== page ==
Recently, my mom was talking with my grandmother about my personal journey and how I have come to identify the way that I do. "My daughter is queer…" my mom started to say, but my grandmother immediately cut her off.
"How dare you say that about my granddaughter," she said. "I love her and will not hear her described in that way."
"Mom. That's the word Jeanna uses to describe herself. That's how she identifies. I love her, too."
"Well," my grandma said, and crossed her arms. "I support her, but I will never call her that word."
To my 88-year-old grandmother, I’m a lesbian; she finds the word “queer” intrinsically offensive. In this, she’s not alone. The word "queer" was, historically, a slur used to describe LGBTQIA+ people, specifically effeminate gay men. It’s only within the last 30 years that there have been serious efforts within the community to reclaim the word for ourselves. Nowadays, the word is represented as the letter “Q” in the LGBTQIA+ acronym and is a word many within the community use to self-identify, myself included. However, the word still incites a knee-jerk reaction among older generations; as the owner of an LGBTQ-focused lingerie business, I’ve received complaints from older customers for using the word in my marketing. But how did the word come to be, and how did we decide to take it back?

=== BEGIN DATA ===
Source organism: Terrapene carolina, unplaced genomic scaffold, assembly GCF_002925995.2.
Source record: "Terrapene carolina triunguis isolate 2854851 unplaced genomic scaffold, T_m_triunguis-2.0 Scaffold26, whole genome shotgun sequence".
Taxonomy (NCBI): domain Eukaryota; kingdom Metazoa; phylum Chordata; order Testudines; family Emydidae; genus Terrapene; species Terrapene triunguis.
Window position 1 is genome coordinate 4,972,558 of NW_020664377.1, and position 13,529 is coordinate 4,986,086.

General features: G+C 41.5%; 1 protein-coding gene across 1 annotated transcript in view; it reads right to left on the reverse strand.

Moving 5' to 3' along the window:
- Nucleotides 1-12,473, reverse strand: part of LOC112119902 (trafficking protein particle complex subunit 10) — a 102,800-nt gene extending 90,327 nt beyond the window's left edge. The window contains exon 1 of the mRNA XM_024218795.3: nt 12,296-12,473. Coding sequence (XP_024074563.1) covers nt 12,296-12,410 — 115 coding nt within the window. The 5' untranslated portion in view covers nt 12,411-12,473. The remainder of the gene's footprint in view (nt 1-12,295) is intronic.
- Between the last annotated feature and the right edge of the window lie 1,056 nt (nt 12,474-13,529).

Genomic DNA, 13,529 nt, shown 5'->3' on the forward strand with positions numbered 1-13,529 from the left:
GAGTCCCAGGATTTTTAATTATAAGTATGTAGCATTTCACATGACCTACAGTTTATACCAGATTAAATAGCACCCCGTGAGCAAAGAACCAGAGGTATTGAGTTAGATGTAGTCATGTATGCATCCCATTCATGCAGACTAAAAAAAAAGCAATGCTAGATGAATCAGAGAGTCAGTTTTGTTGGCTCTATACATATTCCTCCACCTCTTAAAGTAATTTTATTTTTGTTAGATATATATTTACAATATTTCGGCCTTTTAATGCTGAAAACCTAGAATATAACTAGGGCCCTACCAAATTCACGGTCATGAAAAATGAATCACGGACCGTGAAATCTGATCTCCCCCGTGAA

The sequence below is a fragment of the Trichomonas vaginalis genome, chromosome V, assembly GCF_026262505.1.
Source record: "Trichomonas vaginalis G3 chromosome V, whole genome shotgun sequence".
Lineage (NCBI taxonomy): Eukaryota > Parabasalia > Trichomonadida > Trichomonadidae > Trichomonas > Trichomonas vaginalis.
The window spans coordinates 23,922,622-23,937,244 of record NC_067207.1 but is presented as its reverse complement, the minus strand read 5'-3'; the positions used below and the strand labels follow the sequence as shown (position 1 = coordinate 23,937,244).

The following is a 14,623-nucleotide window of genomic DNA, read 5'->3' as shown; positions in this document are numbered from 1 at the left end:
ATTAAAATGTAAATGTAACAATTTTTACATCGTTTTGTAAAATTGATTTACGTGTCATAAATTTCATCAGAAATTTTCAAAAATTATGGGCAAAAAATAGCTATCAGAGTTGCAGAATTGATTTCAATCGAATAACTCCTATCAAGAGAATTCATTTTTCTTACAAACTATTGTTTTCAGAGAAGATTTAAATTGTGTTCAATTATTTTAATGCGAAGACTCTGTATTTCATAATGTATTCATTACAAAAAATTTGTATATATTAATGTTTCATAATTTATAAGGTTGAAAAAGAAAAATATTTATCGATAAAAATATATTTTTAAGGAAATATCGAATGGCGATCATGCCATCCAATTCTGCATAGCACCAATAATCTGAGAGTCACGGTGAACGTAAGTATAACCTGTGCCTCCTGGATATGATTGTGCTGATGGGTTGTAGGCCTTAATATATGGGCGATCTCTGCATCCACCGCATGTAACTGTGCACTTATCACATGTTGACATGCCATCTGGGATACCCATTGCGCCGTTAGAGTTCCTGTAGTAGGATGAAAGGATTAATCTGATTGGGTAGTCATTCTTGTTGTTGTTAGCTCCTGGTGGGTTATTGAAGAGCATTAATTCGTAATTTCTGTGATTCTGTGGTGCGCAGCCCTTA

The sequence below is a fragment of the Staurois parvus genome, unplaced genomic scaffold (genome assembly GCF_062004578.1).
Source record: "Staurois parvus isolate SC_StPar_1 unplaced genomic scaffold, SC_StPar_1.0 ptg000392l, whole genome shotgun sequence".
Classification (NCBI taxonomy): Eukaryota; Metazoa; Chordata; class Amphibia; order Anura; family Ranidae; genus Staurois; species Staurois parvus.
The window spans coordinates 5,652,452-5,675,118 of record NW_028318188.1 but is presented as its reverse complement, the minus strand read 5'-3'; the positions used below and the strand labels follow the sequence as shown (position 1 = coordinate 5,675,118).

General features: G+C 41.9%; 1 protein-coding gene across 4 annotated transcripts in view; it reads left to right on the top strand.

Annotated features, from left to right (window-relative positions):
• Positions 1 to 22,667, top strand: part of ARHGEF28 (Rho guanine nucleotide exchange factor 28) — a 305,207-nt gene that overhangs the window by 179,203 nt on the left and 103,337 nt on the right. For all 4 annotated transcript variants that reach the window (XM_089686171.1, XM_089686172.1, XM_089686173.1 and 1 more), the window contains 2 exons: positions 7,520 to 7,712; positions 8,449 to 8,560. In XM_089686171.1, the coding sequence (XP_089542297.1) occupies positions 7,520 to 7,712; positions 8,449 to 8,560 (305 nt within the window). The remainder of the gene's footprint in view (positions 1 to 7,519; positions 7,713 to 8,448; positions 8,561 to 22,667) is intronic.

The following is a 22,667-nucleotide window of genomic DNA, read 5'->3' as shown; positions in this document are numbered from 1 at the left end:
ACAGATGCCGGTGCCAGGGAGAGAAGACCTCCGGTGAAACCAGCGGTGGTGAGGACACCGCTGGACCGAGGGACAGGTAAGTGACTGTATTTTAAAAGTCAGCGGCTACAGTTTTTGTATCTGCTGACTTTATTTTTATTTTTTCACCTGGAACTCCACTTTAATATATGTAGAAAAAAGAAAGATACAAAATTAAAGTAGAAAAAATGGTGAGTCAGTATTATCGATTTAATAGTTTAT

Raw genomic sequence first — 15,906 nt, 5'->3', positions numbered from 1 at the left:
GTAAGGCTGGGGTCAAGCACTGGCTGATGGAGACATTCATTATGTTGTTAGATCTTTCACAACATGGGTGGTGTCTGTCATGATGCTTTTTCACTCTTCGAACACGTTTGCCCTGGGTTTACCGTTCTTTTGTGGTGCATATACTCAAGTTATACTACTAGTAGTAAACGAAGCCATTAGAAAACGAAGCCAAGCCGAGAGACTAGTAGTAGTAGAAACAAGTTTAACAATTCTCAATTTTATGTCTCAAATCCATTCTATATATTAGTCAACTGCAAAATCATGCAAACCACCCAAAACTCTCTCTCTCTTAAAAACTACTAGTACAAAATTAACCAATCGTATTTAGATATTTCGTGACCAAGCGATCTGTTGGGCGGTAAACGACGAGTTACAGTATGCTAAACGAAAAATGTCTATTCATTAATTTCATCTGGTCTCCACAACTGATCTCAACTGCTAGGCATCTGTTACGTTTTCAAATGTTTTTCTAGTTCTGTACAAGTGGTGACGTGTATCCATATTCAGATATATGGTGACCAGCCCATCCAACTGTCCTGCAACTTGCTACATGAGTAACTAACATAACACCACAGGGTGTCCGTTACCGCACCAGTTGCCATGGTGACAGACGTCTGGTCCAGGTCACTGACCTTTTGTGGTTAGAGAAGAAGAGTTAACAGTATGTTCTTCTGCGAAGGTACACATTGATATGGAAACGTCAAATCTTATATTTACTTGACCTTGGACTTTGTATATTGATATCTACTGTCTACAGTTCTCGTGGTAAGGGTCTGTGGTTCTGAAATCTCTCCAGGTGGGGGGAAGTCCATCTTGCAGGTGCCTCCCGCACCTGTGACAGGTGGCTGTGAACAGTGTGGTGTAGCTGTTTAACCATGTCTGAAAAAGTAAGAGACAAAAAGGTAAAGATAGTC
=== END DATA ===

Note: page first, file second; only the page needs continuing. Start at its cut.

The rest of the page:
To start, what does “queer” mean, anyway? Before queerness was ever associated with homosexuality, it was associated with excess. To be queer was to exceed social boundaries, to be spilling out. It was to be too much, whatever that looked like.
According to the Oxford English Dictionary, the word “queer” was first recorded as a sexual innuendo on paper in 1508. Over the next few hundred years, the word accrued additional meaning as it was used in literature, in letters, and in often derogatory terminology to connote strangeness, drunkenness, a general over-the-topness. Lillian Faderman reports, “In the 1600s, a ‘queer mort’ was a syphilitic harlot. A 1796 Dictionary of the Vulgar Tongue lists 23 uses of the word 'queer,' all of them negative… In the 19th century, ‘queer bub’ was bad liquor, a ‘queer chant’ was a false name or address. To ‘shove the queer’ meant to pass counterfeit money.”